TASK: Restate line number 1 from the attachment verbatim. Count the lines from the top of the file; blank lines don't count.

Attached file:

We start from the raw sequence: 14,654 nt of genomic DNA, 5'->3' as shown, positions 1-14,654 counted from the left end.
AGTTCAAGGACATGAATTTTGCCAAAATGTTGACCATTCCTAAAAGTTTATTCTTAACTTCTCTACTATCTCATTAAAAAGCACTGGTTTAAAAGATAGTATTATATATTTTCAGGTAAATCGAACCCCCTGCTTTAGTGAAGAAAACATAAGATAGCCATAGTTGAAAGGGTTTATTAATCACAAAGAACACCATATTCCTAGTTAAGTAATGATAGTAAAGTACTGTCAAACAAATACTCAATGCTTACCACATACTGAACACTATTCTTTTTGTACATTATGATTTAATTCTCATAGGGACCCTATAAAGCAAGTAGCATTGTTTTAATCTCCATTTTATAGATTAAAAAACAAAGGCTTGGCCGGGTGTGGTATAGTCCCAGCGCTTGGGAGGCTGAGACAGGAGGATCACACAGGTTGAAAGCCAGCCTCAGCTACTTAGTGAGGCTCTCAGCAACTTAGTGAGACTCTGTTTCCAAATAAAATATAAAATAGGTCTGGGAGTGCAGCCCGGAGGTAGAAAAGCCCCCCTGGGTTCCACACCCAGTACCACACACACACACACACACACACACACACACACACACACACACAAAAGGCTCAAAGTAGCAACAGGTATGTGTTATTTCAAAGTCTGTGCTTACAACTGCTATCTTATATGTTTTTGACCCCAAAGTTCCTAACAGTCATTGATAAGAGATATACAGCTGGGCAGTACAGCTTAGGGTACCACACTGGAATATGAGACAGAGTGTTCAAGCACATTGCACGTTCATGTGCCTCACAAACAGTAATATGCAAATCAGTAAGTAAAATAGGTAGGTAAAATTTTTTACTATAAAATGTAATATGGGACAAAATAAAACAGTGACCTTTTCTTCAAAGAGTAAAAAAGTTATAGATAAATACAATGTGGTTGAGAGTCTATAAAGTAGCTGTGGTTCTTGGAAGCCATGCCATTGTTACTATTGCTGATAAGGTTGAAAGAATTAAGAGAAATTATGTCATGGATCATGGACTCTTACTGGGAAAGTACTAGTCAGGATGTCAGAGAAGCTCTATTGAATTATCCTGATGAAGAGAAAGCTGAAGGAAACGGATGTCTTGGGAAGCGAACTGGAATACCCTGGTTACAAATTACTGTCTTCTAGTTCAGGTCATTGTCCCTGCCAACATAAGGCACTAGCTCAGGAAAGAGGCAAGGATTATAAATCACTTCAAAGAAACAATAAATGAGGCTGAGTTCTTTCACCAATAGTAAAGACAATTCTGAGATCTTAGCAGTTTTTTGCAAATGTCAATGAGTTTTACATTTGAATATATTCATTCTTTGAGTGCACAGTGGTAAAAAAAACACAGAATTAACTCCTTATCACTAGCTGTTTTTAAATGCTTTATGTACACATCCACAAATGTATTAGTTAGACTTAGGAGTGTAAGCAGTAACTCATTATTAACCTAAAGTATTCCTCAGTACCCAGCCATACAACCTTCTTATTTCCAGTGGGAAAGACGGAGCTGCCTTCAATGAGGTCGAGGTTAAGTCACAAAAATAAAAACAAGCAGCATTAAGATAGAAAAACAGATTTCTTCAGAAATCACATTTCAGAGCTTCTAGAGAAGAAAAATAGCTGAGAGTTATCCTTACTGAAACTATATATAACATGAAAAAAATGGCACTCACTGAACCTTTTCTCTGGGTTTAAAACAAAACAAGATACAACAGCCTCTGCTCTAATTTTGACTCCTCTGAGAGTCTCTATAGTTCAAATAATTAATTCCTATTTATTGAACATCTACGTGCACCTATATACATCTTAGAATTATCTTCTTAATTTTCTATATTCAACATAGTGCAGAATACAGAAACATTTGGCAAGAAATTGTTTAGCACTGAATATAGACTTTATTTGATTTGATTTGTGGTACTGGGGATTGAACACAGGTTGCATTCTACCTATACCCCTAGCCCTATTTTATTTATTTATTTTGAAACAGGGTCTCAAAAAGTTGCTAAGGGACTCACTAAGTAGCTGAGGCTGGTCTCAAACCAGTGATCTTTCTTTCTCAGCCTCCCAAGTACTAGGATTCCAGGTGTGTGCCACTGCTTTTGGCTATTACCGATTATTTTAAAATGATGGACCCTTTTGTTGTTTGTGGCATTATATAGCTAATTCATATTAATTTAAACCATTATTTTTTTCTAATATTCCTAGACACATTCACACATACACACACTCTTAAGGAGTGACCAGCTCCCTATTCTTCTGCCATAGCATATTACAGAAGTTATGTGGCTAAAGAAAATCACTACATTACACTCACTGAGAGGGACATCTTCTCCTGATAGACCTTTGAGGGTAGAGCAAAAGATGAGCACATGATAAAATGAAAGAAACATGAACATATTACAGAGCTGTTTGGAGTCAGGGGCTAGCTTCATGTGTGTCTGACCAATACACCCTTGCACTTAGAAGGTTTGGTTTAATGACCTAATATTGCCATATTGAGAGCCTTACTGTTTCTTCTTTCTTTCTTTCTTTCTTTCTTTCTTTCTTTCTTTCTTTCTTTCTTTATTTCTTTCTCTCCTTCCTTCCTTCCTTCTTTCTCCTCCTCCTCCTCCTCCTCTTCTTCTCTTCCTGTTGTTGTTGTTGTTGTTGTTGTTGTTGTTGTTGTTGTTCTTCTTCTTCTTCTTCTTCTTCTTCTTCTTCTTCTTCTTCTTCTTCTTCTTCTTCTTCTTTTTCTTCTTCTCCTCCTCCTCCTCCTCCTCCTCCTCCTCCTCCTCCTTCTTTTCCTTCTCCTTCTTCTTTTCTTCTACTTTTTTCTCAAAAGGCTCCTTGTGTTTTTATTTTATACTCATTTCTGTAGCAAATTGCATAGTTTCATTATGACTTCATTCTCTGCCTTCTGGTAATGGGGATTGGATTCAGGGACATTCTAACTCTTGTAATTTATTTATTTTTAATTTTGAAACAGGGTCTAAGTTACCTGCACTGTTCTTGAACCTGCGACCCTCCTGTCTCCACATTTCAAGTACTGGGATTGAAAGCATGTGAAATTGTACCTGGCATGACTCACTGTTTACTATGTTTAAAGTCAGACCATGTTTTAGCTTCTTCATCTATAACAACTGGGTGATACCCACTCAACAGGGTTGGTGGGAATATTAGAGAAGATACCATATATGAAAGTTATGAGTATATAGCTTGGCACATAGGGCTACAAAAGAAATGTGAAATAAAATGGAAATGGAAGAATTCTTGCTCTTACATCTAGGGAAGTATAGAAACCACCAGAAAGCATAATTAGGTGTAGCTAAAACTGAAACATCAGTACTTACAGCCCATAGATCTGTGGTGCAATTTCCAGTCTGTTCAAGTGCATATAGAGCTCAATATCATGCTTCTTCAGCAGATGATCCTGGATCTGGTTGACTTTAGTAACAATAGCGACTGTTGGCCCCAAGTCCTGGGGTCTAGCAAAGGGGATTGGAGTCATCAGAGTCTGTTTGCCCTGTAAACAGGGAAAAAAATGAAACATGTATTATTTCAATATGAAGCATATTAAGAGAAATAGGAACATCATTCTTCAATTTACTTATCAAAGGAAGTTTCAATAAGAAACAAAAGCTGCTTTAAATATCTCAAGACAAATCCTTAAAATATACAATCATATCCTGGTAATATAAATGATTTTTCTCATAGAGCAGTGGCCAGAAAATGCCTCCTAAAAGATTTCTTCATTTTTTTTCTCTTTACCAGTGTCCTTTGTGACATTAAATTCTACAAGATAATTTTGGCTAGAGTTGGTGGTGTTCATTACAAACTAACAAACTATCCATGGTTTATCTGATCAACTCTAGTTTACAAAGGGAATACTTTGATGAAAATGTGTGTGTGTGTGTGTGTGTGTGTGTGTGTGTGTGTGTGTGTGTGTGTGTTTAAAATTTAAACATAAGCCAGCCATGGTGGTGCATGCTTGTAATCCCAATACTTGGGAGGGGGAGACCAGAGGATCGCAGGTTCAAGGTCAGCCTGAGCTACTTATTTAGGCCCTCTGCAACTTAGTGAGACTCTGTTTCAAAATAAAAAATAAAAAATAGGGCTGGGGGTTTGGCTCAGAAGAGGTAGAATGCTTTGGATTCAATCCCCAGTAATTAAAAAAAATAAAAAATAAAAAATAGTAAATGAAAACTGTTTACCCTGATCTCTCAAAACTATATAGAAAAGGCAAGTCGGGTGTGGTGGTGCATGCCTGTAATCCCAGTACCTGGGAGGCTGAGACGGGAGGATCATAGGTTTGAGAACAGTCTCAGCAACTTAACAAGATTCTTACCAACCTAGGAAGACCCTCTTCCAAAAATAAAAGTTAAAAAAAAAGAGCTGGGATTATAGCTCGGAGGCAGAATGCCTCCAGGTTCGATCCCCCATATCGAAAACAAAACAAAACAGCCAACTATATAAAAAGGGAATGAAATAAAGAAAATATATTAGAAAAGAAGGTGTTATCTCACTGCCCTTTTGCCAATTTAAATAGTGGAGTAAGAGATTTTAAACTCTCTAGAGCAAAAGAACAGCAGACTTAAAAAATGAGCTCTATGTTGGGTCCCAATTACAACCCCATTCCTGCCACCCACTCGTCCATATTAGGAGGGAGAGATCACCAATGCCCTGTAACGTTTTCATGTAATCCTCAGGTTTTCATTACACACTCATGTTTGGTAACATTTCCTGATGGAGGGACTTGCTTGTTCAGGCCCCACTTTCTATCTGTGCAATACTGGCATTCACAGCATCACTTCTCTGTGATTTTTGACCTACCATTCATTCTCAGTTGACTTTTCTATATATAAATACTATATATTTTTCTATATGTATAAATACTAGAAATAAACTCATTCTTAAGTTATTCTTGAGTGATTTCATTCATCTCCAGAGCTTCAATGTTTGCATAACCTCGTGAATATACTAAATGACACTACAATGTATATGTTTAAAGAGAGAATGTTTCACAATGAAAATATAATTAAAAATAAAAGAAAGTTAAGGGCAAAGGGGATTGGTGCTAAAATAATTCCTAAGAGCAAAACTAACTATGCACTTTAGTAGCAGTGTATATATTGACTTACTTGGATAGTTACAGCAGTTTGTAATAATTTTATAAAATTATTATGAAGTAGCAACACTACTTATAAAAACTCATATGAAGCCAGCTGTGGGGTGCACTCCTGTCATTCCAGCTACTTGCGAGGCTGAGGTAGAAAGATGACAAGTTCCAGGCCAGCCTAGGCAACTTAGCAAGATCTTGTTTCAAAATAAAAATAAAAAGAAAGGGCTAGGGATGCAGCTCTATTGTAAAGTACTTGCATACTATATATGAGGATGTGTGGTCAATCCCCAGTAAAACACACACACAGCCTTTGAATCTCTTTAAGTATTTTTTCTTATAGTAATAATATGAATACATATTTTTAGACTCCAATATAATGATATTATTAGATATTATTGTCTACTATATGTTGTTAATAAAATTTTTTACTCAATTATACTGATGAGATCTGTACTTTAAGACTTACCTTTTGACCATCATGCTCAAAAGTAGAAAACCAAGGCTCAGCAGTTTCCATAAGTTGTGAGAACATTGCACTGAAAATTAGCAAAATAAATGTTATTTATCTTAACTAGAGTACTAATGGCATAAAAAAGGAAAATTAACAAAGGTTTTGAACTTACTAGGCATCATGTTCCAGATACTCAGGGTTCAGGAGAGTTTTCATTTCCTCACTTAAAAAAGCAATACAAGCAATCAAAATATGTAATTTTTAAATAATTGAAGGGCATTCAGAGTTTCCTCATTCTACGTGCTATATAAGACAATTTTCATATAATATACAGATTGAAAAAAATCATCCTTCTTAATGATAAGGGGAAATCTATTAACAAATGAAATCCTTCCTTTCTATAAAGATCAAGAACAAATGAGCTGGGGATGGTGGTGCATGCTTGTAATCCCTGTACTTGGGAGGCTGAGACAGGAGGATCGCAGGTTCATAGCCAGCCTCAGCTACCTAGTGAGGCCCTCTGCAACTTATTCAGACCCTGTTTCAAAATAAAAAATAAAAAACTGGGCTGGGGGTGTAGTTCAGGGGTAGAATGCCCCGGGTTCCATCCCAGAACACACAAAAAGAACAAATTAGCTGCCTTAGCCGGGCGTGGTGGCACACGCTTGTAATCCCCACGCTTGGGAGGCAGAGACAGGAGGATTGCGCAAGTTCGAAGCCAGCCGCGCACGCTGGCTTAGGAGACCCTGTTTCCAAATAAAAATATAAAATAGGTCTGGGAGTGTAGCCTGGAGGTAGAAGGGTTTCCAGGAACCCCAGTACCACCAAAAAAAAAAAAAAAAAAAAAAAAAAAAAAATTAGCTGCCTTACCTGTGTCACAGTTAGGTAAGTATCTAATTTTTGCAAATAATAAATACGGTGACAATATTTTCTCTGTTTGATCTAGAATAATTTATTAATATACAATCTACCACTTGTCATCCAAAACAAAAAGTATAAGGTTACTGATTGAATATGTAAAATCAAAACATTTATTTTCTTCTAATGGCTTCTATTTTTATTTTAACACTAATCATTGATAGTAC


We start from the raw sequence: 14,654 nt of genomic DNA, 5'->3' as shown, positions 1-14,654 counted from the left end.